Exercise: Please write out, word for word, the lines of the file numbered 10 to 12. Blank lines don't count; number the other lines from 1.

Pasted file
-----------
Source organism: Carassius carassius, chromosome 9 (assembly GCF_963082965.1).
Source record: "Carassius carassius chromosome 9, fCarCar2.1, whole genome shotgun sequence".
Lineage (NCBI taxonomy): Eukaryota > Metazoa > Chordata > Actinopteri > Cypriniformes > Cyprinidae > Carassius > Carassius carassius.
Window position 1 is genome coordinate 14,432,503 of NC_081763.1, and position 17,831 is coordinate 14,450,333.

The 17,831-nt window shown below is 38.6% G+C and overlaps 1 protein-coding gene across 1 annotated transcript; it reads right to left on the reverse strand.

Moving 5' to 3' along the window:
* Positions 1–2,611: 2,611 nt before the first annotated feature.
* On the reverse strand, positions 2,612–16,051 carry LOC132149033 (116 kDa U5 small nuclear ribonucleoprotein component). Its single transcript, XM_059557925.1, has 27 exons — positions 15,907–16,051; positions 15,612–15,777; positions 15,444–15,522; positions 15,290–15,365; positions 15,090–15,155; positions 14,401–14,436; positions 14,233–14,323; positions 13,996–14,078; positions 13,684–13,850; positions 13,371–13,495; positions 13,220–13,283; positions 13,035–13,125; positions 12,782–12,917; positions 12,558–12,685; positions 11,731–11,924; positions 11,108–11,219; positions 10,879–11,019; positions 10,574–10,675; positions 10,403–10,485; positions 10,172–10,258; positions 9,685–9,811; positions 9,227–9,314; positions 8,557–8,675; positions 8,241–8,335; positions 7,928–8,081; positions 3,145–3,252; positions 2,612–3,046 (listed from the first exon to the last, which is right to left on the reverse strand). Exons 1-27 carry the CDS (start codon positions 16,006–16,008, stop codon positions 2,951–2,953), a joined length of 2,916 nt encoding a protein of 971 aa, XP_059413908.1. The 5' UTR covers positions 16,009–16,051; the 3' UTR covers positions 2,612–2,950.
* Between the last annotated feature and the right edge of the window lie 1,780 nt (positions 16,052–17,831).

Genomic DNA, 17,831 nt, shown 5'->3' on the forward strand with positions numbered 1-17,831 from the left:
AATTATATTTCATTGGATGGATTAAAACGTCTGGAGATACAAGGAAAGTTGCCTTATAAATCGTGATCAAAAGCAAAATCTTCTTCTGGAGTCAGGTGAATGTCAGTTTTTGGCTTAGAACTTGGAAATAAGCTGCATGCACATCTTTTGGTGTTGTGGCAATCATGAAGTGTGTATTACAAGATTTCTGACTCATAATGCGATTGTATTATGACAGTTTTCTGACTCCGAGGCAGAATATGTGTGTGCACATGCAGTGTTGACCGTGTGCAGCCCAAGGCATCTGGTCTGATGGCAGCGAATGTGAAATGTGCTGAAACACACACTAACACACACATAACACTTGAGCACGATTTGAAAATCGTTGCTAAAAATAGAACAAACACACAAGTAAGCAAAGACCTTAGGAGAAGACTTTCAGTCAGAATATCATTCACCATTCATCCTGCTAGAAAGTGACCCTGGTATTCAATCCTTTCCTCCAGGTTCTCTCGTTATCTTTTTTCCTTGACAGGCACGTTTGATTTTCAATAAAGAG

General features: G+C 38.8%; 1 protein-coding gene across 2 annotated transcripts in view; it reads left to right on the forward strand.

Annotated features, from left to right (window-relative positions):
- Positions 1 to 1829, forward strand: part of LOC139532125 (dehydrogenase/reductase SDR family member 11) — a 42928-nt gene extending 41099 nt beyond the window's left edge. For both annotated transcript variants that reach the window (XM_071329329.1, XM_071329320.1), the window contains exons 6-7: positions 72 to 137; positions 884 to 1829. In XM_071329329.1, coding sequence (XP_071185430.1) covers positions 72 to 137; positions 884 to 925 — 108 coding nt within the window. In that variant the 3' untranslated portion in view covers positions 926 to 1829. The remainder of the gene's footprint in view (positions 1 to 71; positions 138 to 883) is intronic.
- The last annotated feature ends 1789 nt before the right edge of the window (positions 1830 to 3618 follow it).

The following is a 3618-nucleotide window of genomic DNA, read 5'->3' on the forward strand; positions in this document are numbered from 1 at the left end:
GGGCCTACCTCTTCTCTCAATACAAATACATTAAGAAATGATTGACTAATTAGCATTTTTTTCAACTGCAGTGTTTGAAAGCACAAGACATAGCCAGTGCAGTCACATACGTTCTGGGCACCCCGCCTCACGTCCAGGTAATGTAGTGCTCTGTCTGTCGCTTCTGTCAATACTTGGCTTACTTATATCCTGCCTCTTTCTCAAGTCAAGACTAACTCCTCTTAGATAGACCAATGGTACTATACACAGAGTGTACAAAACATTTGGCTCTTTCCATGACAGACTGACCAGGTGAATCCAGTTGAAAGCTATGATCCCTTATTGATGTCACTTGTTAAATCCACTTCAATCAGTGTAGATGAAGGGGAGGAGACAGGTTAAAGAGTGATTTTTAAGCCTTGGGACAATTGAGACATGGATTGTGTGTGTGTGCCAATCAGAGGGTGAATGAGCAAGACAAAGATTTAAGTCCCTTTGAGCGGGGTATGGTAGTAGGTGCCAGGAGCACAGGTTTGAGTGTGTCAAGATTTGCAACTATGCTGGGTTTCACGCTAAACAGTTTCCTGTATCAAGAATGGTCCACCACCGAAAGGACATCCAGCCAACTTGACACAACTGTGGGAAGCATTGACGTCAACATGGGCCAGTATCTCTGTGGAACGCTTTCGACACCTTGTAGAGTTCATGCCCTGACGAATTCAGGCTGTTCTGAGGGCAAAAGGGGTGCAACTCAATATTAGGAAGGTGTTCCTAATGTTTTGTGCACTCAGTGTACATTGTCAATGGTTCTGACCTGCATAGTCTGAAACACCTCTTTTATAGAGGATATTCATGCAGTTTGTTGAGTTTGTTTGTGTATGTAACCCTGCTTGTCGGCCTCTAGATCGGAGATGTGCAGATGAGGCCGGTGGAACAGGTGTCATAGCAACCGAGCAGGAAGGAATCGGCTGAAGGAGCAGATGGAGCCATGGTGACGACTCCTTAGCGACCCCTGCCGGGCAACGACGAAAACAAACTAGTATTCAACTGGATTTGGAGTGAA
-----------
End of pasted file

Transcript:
Genomic DNA, 17,831 nt, shown 5'->3' on the forward strand with positions numbered 1-17,831 from the left:
AATTATATTTCATTGGATGGATTAAAACGTCTGGAGATACAAGGAAAGTTGCCTTATAAATCGTGATCAAAAGCAAAATCTTCTTCTGGAGTCAGGTGAATGTCAGTTTTTGGCTTAGAACTTGGAAATAAGCTGCATGCACATCTTTTGGTGTTGTGGCAATCATGAAGTGTGTATTACAAGATTTCTGACTCATAATGCGATTGTATTATGACAGTTTTCTGACTCCGAGGCAGAATATGTGTGTGCACATGCAGTGTTGACCGTGTGCAGCCCAAGGCATCTGGTCTGATGGCAGCGAATGTGAAATGTGCTGAAACACACACTAACACACACATAACACTTGAGCACGATTTGAAAATCGTTGCTAAAAATAGAACAAACACACAAGTAAGCAAAGACCTTAGGAGAAGACTTTCAGTCAGAATATCATTCACCATTCATCCTGCTAGAAAGTGACCCTGGTATTCAATCCTTTCCTCCAGGTTCTCTCGTTATCTTTTTTCCTTGACAGGCACGTTTGATTTTCAATAAAGAG

General features: G+C 38.8%; 1 protein-coding gene across 2 annotated transcripts in view; it reads left to right on the forward strand.